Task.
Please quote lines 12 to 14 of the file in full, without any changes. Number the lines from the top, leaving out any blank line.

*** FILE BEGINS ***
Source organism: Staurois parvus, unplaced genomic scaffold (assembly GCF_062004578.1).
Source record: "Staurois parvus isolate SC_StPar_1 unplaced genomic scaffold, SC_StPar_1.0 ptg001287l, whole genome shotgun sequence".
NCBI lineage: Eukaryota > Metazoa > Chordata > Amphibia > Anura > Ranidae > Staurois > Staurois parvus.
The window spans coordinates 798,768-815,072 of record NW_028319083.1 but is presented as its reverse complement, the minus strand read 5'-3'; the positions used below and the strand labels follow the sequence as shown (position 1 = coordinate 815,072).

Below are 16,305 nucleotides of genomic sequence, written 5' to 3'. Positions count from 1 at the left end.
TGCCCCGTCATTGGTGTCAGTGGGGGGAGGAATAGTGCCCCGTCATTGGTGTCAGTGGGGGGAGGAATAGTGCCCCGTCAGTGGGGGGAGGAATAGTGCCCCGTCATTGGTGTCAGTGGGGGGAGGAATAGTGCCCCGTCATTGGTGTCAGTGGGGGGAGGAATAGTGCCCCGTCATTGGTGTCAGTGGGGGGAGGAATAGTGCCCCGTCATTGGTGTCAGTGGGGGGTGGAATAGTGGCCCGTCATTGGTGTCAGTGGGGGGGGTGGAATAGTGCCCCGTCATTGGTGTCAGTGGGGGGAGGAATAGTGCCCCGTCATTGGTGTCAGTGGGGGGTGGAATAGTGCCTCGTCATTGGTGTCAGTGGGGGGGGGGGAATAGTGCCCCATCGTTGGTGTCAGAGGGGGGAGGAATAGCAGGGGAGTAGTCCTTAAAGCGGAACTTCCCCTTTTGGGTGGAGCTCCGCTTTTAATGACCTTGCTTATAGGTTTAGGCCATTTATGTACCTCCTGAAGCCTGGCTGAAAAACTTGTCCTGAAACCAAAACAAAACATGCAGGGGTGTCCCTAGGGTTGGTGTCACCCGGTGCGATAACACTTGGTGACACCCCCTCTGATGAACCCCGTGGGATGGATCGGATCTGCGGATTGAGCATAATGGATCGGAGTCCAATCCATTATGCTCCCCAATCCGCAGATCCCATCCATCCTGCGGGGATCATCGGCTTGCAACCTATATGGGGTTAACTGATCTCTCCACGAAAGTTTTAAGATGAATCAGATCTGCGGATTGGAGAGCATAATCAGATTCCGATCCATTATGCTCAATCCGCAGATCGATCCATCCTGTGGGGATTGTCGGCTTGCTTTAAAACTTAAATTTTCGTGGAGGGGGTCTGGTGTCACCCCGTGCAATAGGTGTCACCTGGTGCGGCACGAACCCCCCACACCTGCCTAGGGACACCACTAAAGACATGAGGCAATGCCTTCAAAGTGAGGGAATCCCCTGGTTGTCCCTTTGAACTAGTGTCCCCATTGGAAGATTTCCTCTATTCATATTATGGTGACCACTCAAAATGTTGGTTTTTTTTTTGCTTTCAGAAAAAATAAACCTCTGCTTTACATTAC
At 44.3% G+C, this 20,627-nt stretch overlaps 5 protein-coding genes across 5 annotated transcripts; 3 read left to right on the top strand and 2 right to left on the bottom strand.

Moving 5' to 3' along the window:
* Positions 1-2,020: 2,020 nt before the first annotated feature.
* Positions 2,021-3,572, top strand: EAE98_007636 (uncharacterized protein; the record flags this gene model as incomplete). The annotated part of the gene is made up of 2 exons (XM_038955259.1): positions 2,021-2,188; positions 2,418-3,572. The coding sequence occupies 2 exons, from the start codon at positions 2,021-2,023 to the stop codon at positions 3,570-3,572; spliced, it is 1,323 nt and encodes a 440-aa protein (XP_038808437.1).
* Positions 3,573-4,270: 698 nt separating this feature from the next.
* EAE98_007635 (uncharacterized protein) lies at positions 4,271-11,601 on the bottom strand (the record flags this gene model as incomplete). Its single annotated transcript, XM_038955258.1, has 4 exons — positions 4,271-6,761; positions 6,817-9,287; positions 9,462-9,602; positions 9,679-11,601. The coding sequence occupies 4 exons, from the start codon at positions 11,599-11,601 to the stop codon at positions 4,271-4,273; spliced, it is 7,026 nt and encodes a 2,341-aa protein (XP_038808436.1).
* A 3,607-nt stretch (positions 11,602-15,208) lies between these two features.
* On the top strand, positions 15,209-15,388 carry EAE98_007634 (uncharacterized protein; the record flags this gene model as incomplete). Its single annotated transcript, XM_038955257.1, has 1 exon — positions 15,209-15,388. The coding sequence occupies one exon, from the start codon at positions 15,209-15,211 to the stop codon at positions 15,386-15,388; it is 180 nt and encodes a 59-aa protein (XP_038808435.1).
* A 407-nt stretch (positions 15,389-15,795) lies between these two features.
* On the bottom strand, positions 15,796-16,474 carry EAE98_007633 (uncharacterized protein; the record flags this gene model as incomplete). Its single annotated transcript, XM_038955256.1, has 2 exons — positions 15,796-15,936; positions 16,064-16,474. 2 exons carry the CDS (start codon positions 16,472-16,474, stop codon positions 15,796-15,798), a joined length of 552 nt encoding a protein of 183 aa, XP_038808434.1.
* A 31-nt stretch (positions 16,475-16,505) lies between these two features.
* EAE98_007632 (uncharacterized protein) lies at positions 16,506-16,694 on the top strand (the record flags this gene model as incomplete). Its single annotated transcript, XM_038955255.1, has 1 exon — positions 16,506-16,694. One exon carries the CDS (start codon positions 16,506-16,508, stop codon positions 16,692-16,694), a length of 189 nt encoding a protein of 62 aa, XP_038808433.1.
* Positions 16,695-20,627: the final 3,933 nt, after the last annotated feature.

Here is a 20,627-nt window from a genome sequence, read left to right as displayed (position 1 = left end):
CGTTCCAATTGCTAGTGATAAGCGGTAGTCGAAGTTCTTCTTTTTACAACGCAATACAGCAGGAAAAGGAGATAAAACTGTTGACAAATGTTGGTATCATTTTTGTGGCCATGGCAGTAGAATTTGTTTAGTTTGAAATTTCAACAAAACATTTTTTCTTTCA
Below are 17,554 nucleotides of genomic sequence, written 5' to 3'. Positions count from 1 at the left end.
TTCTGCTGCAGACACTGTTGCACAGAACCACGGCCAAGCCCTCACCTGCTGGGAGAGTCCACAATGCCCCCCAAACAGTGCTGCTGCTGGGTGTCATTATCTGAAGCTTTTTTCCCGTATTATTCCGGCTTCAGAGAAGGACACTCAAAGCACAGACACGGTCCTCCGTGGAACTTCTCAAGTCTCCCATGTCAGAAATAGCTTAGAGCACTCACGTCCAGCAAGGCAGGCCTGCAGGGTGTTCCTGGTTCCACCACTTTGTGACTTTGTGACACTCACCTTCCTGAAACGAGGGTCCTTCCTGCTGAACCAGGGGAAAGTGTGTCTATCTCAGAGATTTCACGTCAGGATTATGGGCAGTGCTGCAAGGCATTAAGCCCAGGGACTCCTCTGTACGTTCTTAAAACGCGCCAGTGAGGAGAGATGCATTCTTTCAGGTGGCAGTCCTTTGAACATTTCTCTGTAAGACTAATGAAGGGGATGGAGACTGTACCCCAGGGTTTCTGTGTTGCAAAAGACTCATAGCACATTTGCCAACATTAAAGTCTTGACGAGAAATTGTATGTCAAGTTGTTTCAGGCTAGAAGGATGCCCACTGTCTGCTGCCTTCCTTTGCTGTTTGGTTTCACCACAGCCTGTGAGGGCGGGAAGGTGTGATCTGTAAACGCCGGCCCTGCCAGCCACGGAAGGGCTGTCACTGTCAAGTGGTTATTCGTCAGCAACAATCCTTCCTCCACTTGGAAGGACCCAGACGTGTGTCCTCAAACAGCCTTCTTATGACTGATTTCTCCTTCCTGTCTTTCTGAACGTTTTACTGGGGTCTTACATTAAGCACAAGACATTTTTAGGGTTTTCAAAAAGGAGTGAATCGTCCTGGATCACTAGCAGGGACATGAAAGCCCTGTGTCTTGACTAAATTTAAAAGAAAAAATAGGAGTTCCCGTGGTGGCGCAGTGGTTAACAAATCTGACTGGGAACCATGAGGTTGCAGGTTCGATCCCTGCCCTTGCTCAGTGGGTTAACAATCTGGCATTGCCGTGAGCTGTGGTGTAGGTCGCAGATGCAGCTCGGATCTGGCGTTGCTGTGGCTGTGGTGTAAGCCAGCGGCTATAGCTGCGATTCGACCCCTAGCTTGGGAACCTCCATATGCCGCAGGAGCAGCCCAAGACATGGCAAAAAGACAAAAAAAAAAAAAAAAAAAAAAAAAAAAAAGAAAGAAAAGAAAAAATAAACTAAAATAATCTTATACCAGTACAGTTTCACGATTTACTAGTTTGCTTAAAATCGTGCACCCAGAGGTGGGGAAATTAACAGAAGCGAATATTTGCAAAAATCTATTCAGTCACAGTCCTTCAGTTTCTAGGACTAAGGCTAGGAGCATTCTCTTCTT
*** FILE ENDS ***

* EAE98_007635 (uncharacterized protein) lies at positions 4,271-11,601 on the bottom strand (the record flags this gene model as incomplete). Its single annotated transcript, XM_038955258.1, has 4 exons — positions 4,271-6,761; positions 6,817-9,287; positions 9,462-9,602; positions 9,679-11,601. The coding sequence occupies 4 exons, from the start codon at positions 11,599-11,601 to the stop codon at positions 4,271-4,273; spliced, it is 7,026 nt and encodes a 2,341-aa protein (XP_038808436.1).
* A 3,607-nt stretch (positions 11,602-15,208) lies between these two features.
* On the top strand, positions 15,209-15,388 carry EAE98_007634 (uncharacterized protein; the record flags this gene model as incomplete). Its single annotated transcript, XM_038955257.1, has 1 exon — positions 15,209-15,388. The coding sequence occupies one exon, from the start codon at positions 15,209-15,211 to the stop codon at positions 15,386-15,388; it is 180 nt and encodes a 59-aa protein (XP_038808435.1).